Lt. Gov. Bill Bolling on Thursday came out in favor of expanding Virginia’s Medicaid program, carving out another position that sets him apart from Gov. Robert F. McDonnell and a Republican rival for governor.

Bolling, a Republican who is considering an independent bid for governor, laid out in a letter to House and Senate leaders his “business case” for opening the state-federal health-care program to an additional 300,000 low-income Virginians.

Ever since the U.S. Supreme Court ruled in June that states had the right to opt out of the federal Affordable Care Act’s Medi­caid expansion, Bolling and McDonnell (R) have said Virginia should not expand the program until it is significantly reformed.

Now Bolling says the state should operate on two tracks: take steps to move ahead with expansion while seeking Washington’s permission to change how Medicaid is run in Virginia.

If Washington does not agree, Bolling said, Virginia would not go forward with the expansion. But if Virginia does not start preparing, he said, the state will not be ready when expansion becomes possible next January.

Lt. Gov. Bill Bolling in this Jan. 11, 2012 file photo. (Steve Helber/AP)

“I think the business case for Medicaid expansion has become a lot more compelling than we originally thought it would be,” Bolling said in an interview. “I think we have an opportunity to make this program successful.”

Bolling, who is exploring a run for governor against Attorney General Ken Cuccinelli II (R) and former Democratic National Committee chairman Terry McAuliffe, made his announcement just days before state House and Senate panels will vote on whether to include the expansion in the budget.

Bolling unveiled his position as news leaked that Cuccinelli strongly criticizes government entitlement programs in a forthcoming book, which focuses on his first-in-the-nation but ultimately unsuccessful lawsuit against the act establishing what is often called “Obamacare.”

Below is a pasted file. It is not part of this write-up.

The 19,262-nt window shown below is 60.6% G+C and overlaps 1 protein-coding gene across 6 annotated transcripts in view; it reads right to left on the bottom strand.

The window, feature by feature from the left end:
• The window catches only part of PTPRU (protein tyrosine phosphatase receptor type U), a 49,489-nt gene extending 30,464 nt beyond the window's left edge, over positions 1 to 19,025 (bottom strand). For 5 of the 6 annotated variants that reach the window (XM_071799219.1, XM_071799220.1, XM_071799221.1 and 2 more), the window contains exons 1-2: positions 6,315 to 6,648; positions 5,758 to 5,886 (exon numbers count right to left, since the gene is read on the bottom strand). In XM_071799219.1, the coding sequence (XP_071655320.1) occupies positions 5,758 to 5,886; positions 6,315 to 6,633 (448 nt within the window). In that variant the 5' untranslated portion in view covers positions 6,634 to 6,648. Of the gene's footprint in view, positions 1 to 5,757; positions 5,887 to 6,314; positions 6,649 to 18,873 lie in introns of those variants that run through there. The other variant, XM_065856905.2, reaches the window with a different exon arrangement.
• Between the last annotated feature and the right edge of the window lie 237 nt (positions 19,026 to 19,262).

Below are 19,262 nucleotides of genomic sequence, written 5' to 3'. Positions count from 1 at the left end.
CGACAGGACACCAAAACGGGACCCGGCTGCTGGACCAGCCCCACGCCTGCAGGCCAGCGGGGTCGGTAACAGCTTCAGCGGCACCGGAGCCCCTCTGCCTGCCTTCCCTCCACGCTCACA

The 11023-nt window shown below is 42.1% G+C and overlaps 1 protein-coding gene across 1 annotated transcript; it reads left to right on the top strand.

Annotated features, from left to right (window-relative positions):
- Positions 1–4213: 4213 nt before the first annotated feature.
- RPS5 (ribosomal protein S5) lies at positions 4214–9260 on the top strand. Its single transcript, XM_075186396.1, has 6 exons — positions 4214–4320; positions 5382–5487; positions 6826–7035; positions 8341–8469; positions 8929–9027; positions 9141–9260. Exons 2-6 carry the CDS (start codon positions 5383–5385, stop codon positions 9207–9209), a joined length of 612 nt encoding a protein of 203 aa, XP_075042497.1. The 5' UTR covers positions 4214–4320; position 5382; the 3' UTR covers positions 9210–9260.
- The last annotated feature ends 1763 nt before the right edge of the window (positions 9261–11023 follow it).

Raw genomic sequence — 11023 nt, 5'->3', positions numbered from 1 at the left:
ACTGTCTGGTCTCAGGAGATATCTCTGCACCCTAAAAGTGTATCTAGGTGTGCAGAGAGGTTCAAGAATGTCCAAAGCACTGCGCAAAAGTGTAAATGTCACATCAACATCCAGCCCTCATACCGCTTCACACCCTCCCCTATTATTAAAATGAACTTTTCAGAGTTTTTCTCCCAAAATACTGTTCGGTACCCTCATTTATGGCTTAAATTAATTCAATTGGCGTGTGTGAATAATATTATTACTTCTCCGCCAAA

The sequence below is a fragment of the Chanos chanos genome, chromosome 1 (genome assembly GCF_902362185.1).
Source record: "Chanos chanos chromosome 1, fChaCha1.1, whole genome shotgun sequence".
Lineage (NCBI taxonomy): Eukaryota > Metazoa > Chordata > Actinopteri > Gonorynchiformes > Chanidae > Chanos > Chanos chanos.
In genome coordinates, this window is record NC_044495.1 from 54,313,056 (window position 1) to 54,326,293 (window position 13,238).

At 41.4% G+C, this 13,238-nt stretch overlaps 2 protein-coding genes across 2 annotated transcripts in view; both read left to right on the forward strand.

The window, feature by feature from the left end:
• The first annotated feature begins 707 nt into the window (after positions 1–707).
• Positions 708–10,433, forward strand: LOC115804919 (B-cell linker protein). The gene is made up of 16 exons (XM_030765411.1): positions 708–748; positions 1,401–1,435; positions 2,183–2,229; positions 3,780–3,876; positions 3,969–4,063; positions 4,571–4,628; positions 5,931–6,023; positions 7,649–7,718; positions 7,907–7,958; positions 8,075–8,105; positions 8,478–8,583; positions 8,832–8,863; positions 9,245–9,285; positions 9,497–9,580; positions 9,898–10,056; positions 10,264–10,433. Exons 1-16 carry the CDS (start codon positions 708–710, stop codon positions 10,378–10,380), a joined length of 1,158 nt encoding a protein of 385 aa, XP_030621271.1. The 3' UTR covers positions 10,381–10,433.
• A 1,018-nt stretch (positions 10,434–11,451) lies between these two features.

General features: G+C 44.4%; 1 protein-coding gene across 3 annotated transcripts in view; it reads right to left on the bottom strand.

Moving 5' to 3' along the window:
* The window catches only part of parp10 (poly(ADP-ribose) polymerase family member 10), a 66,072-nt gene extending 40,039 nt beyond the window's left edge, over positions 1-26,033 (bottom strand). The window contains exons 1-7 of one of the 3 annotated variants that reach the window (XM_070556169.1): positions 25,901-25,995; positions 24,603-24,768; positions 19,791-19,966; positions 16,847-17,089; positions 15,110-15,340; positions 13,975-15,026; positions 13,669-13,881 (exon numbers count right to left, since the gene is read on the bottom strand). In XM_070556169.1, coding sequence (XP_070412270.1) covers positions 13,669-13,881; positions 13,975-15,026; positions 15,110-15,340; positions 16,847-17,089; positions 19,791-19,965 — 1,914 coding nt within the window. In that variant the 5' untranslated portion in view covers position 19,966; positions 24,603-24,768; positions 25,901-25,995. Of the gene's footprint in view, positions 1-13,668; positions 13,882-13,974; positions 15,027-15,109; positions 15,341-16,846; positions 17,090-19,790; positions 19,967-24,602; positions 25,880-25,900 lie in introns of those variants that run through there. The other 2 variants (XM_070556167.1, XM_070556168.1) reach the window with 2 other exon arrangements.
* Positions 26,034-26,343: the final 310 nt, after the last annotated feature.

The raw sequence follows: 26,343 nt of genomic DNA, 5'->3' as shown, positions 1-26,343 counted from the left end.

“To some extent, [Bolling] seems to be staking out some middle ground,” said Carl Tobias, a professor at the University of Richmond’s law school.

Tobias said Bolling’s endorsement of Medicaid expansion fits the middle-of-the-road Republican profile that the lieutenant governor is trying to establish while positioning himself as a possible independent candidate.

“He’s saying if it’s run in a way that I want it to be run, then he’s willing to go forward,” Tobias said. “On the other hand, Cuccinelli’s book seems to be saying there are no compromises.”

Cuccinelli’s campaign declined to comment. McAuliffe spokesman Josh Schwerin said, “Terry joins Lt. Gov. Bolling in urging the legislature to support this bipartisan solution that is good for Virginia taxpayers.”

Since quitting the race for the GOP gubernatorial nomination, Bolling has come out against uranium mining in south-central Virginia, arming teachers, and the GOP’s surprise Senate redistricting plan.

His position on Medicaid seems to fit that same centrist territory, arguing that the state would save more than $300 million from 2014 to 2018 by expanding coverage. The state would save money, in part, by reducing the indigent-care burden borne by state-supported teaching hospitals.

The strings Bolling wants to put on the Medicaid expansion include seeking about a half-dozen waivers from federal rules, allowing the state to run the program more like an HMO.

William A. Hazel Jr., McDonnell’s secretary of health and human resources, has been pressing Washington for those waivers. The difference is that McDonnell does not want to go ahead until they have been approved; Bolling wants to move forward on establishing the program while the state pursues the waivers.

“At this time the Administration continues to believe that any real discussion of Medicaid expansion, absent first making serious reforms within the existing program, is premature and would be financially unsustainable for the taxpayers of Virginia,” McDonnell spokesman Tucker Martin said in an e-mail.

Under the Affordable Care Act, states can open their Medicaid programs to people with incomes up to 138 percent of the federal poverty level, and the federal government will pick up the entire tab for the first three years. The federal share gradually declines to 90 percent.

McDonnell has said he is skeptical that the federal government will be able to make good on that promise, given its fiscal troubles. Bolling said the state could opt out if Washington did not hold up its end of the deal.

Fredrick Kunkle contributed to this report.